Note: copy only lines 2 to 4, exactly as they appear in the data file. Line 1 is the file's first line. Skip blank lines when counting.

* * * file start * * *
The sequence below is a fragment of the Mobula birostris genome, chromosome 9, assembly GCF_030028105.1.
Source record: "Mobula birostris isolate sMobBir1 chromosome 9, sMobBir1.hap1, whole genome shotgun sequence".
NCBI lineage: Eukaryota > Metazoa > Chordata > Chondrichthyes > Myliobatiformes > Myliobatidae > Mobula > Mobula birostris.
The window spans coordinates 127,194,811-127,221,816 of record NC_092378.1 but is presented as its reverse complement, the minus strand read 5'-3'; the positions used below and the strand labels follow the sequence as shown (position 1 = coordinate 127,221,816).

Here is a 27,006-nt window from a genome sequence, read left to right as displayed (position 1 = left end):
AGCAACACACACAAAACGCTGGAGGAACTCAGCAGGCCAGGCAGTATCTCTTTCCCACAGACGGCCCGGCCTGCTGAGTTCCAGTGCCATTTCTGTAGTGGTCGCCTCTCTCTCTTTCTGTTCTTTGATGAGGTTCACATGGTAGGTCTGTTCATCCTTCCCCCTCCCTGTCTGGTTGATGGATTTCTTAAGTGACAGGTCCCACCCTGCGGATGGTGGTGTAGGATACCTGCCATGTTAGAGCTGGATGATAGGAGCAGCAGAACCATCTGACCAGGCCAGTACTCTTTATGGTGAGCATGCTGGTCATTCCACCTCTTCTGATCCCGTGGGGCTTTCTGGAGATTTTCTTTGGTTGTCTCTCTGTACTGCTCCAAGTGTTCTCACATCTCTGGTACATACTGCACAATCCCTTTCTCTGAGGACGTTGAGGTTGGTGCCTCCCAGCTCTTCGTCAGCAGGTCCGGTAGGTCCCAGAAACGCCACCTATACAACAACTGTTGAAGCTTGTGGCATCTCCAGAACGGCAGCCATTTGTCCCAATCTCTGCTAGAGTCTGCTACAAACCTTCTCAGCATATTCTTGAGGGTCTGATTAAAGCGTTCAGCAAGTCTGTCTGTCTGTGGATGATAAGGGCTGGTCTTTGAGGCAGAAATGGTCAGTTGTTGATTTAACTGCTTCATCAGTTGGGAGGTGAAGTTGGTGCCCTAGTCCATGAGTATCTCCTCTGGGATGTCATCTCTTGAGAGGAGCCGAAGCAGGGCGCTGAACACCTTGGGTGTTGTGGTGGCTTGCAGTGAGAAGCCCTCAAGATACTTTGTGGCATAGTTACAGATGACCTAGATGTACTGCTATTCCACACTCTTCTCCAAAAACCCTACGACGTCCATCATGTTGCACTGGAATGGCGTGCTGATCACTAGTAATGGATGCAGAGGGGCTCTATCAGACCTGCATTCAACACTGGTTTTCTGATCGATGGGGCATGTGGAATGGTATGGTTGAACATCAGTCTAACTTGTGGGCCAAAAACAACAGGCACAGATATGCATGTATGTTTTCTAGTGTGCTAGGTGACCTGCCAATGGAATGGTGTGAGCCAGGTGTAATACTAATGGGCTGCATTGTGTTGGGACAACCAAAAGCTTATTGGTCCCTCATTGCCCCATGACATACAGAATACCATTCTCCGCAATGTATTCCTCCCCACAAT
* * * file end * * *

Source record: "Mobula birostris isolate sMobBir1 chromosome 9, sMobBir1.hap1, whole genome shotgun sequence".
NCBI lineage: Eukaryota > Metazoa > Chordata > Chondrichthyes > Myliobatiformes > Myliobatidae > Mobula > Mobula birostris.
The window spans coordinates 127,194,811-127,221,816 of record NC_092378.1 but is presented as its reverse complement, the minus strand read 5'-3'; the positions used below and the strand labels follow the sequence as shown (position 1 = coordinate 127,221,816).